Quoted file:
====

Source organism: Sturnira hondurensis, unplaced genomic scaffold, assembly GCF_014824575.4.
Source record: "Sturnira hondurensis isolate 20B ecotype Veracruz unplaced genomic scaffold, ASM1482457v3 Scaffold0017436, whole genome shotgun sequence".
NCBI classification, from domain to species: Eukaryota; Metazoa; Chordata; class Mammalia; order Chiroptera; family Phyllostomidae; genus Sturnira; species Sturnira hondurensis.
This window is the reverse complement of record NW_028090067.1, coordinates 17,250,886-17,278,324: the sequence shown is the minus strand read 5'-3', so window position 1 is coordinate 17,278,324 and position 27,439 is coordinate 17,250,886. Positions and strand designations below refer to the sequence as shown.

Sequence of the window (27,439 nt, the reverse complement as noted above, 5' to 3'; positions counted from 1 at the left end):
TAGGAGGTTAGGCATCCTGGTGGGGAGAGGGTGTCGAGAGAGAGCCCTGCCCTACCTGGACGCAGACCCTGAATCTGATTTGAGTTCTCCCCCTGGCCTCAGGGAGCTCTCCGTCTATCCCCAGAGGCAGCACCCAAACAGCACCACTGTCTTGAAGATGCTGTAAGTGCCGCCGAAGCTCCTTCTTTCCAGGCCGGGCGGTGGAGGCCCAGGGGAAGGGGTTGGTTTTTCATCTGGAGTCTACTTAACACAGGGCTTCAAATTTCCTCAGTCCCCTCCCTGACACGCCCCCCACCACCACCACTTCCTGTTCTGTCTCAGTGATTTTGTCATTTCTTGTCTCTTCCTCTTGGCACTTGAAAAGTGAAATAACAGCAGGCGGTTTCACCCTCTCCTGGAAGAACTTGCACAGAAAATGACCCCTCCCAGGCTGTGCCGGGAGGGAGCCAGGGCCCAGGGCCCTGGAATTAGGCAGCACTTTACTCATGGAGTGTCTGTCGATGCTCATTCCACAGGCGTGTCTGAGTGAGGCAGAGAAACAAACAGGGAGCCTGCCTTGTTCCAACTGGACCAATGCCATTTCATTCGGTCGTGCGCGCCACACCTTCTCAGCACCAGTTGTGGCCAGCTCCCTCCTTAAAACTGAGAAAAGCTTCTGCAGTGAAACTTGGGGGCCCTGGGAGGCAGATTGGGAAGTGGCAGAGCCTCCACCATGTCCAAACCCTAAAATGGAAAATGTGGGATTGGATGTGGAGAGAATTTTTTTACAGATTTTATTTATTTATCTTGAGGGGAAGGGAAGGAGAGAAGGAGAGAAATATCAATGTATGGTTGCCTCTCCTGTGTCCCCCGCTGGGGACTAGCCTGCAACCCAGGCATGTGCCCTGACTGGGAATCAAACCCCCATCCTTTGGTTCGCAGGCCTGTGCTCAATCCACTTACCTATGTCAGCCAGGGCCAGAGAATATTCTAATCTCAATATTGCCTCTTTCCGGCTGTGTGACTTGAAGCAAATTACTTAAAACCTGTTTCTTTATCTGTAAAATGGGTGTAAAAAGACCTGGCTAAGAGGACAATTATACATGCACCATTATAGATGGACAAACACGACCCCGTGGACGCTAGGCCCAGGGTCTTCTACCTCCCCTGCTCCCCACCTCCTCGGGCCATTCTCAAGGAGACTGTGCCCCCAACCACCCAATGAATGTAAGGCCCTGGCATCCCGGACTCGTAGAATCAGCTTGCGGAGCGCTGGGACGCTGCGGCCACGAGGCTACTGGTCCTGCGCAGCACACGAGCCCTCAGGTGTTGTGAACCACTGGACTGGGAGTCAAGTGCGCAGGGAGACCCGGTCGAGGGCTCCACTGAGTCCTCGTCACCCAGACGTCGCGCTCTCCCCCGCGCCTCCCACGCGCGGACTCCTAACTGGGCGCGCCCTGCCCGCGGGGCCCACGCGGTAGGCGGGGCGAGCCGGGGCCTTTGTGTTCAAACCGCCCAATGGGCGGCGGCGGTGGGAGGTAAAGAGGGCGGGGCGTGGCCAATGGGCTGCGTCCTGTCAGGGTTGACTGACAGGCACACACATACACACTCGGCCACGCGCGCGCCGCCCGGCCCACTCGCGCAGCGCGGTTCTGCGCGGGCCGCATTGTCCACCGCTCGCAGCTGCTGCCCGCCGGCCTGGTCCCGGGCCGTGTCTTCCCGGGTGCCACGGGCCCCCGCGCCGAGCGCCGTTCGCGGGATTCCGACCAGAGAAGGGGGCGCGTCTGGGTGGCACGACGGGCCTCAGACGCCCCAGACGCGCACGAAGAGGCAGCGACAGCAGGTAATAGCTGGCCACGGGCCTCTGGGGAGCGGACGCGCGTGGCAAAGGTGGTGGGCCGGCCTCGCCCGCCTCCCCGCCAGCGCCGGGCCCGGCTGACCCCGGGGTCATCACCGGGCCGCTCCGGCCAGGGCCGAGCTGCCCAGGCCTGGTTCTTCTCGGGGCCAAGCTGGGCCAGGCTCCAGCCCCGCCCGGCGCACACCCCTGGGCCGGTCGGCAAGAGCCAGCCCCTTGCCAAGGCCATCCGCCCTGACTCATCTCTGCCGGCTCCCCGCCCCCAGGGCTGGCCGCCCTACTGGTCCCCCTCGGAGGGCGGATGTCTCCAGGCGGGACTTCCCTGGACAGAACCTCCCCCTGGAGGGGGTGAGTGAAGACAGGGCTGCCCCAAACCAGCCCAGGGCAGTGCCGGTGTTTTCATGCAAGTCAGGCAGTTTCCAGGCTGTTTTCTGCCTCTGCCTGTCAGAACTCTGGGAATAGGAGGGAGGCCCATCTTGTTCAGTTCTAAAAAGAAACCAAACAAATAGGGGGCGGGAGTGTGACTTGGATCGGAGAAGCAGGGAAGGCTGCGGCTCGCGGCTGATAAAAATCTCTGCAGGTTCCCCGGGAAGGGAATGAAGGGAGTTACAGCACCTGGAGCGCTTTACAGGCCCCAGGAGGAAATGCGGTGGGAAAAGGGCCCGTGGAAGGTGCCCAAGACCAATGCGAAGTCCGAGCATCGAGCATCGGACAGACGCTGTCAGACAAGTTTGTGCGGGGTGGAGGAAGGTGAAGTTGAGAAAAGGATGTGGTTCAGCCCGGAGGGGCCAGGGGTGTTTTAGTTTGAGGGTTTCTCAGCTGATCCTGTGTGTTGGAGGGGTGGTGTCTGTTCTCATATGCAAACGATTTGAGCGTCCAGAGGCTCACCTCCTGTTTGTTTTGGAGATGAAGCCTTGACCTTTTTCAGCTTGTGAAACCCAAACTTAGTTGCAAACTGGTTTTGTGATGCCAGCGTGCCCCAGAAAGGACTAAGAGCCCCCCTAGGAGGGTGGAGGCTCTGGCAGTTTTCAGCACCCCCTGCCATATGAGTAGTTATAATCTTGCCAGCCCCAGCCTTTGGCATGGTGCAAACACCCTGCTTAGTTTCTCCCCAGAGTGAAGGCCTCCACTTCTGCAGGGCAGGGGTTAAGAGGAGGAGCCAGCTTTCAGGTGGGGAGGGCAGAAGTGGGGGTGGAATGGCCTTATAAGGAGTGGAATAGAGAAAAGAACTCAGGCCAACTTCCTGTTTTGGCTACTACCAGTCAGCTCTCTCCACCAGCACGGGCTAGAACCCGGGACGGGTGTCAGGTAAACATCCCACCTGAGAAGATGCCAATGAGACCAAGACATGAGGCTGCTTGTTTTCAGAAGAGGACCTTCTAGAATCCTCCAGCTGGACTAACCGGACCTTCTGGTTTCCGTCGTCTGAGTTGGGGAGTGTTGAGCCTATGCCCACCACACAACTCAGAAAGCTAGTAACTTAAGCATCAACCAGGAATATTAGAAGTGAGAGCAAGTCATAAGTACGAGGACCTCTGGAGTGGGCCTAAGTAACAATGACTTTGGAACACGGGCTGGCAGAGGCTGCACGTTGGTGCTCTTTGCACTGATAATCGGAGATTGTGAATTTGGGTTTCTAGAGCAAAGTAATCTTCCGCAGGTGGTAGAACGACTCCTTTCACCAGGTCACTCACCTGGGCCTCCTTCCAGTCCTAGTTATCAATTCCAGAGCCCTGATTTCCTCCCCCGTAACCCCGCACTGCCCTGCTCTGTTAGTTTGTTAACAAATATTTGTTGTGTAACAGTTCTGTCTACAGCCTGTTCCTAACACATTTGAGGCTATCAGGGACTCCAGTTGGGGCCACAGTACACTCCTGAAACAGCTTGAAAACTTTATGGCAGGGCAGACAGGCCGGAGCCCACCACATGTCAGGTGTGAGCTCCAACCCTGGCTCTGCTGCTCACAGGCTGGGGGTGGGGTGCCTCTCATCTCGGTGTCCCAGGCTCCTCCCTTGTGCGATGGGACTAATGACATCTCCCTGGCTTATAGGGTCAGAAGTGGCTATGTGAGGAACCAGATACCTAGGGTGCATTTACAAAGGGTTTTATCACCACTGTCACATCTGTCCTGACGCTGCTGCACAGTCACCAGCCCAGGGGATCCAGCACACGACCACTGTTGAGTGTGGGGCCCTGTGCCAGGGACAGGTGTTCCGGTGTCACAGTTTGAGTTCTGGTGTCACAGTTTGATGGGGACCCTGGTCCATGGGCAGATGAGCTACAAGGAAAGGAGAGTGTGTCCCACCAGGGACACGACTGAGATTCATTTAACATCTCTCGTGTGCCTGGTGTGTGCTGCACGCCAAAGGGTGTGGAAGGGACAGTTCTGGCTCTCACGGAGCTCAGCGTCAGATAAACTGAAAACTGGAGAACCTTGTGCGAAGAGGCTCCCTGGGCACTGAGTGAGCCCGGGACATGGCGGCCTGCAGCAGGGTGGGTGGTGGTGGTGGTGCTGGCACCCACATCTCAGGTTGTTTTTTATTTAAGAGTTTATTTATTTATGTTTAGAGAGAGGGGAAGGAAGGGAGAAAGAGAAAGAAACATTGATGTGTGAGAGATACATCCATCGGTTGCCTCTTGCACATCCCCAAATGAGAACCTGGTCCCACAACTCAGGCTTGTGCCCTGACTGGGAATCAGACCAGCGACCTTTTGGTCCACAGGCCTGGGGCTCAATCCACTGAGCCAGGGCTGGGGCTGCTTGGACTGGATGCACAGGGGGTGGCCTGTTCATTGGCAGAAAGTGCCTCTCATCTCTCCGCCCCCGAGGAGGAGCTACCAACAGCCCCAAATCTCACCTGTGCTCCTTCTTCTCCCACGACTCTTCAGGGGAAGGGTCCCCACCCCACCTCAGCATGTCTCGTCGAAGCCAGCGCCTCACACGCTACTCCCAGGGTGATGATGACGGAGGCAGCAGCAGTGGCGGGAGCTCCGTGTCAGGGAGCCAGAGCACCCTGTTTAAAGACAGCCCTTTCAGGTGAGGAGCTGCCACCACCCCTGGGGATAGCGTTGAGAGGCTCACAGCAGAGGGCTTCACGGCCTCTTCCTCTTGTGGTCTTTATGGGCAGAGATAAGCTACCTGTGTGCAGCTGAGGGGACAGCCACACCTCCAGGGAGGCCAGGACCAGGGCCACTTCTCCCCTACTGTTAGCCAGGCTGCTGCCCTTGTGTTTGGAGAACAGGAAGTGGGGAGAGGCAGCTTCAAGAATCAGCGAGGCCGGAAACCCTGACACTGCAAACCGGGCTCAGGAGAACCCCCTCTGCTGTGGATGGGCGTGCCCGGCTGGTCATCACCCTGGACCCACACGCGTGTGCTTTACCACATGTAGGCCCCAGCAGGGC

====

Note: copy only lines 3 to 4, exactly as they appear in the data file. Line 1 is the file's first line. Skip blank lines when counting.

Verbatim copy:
NCBI classification, from domain to species: Eukaryota; Metazoa; Chordata; class Mammalia; order Chiroptera; family Phyllostomidae; genus Sturnira; species Sturnira hondurensis.
This window is the reverse complement of record NW_028090067.1, coordinates 17,250,886-17,278,324: the sequence shown is the minus strand read 5'-3', so window position 1 is coordinate 17,278,324 and position 27,439 is coordinate 17,250,886. Positions and strand designations below refer to the sequence as shown.